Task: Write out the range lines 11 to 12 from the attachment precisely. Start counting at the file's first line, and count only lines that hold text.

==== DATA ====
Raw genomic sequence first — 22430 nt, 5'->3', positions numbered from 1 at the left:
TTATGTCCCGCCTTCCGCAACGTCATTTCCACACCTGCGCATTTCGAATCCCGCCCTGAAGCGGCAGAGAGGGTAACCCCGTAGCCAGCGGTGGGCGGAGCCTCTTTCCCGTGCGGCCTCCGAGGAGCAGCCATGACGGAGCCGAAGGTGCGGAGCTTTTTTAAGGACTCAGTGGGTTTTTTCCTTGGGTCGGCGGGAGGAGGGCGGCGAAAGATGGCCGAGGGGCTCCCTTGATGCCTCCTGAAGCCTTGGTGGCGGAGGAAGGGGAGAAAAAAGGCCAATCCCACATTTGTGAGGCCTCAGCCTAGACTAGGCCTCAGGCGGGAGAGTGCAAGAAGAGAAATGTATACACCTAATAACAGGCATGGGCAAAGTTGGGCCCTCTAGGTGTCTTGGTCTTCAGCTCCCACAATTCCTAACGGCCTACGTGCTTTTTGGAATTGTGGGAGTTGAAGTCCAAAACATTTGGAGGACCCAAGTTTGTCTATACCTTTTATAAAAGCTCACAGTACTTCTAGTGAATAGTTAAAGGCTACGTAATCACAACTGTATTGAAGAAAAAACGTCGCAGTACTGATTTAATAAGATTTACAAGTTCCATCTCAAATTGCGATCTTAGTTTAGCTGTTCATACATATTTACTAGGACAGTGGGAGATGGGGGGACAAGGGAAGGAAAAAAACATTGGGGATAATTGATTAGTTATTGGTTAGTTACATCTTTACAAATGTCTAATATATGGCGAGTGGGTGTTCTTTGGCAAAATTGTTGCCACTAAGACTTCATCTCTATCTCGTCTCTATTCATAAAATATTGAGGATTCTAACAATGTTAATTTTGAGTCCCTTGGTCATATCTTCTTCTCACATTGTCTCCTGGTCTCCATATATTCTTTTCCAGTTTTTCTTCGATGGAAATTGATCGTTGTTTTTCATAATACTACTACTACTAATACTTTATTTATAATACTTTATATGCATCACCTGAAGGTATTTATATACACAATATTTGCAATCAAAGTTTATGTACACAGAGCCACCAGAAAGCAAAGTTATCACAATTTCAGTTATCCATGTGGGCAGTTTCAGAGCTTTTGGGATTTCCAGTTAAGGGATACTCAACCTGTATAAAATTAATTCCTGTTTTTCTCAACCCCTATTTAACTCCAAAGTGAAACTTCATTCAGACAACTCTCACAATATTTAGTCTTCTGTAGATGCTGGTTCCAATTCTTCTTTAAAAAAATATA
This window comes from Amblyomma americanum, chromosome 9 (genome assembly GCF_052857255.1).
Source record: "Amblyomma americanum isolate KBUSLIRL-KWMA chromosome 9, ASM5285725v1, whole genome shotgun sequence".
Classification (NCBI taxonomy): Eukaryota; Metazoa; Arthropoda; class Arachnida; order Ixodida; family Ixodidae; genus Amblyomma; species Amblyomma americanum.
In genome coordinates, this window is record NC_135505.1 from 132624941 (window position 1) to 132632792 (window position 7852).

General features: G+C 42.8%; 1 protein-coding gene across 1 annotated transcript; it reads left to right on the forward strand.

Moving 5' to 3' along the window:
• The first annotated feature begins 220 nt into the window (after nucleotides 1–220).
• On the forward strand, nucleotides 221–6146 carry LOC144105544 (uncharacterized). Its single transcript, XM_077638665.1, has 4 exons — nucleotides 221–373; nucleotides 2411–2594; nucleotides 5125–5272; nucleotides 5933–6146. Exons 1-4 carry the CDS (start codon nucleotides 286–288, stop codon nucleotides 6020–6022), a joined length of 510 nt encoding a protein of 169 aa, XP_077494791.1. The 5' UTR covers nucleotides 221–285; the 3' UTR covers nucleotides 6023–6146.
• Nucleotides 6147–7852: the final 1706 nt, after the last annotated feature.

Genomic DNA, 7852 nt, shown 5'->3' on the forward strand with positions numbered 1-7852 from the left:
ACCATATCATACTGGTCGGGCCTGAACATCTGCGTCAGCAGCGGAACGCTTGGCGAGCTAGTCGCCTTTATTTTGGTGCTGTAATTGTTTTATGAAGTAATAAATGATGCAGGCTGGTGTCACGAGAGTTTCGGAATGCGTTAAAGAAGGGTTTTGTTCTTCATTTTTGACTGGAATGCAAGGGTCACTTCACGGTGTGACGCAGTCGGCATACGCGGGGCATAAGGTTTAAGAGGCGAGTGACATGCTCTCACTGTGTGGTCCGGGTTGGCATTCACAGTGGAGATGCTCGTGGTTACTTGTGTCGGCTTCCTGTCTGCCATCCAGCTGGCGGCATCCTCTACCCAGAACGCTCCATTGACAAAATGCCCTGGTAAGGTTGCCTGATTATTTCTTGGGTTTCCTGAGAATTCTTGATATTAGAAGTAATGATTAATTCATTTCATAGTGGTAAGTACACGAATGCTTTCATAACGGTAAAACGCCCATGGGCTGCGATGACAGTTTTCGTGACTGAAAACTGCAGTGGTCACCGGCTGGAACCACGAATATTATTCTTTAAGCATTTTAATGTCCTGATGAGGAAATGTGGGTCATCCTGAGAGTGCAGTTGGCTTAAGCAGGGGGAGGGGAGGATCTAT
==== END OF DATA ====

• Nucleotides 6147–7852: the final 1706 nt, after the last annotated feature.

Genomic DNA, 7852 nt, shown 5'->3' on the forward strand with positions numbered 1-7852 from the left: